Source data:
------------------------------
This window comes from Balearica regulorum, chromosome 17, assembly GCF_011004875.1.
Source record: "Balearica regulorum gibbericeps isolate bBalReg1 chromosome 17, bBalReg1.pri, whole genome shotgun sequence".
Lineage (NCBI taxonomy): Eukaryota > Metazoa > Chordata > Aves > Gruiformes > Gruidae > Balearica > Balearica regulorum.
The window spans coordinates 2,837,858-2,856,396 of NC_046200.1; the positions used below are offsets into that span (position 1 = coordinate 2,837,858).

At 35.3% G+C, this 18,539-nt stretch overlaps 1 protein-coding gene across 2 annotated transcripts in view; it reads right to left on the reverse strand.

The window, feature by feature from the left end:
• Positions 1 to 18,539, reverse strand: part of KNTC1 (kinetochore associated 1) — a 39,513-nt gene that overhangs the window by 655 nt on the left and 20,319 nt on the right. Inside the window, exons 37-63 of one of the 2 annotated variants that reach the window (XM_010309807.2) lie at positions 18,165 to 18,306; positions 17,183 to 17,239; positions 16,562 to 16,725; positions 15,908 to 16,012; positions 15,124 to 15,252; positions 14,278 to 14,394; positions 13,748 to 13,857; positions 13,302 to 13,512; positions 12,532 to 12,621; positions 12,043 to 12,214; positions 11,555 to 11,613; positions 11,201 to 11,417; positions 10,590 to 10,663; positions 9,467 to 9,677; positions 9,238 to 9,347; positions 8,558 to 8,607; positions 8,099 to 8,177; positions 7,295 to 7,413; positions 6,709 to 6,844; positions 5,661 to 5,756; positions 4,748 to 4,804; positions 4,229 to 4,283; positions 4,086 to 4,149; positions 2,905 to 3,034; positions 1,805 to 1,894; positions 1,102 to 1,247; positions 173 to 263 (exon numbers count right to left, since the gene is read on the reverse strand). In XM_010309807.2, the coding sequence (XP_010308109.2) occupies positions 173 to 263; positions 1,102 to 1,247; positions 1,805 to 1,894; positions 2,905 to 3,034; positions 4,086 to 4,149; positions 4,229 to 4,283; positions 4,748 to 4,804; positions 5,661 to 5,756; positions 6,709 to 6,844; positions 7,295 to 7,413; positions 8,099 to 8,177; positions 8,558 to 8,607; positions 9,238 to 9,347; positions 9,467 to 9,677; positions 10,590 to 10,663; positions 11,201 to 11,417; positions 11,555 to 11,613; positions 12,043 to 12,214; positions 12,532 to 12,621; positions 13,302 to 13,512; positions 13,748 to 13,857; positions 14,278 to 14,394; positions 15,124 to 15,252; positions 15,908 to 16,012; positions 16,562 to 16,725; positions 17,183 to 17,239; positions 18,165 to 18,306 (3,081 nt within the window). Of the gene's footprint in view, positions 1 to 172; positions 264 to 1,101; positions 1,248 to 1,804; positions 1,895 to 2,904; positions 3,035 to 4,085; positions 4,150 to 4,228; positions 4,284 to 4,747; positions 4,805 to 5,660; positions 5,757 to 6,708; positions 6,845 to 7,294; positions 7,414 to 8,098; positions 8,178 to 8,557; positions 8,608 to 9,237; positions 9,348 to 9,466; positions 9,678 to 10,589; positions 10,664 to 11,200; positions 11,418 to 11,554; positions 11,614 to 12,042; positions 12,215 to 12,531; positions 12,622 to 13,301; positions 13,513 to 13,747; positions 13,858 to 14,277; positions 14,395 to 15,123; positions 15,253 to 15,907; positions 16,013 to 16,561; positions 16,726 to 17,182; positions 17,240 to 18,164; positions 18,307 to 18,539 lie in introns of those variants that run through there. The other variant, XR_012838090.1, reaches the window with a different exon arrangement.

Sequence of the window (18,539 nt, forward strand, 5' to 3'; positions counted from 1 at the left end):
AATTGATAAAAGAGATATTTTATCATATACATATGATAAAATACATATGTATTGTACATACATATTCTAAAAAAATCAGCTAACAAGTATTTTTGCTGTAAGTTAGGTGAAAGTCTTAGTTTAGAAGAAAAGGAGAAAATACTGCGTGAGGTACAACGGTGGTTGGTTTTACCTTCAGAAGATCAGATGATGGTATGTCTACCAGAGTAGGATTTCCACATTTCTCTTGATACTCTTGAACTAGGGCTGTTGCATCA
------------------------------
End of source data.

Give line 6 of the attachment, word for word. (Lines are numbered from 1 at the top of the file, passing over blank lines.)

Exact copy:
The window, feature by feature from the left end: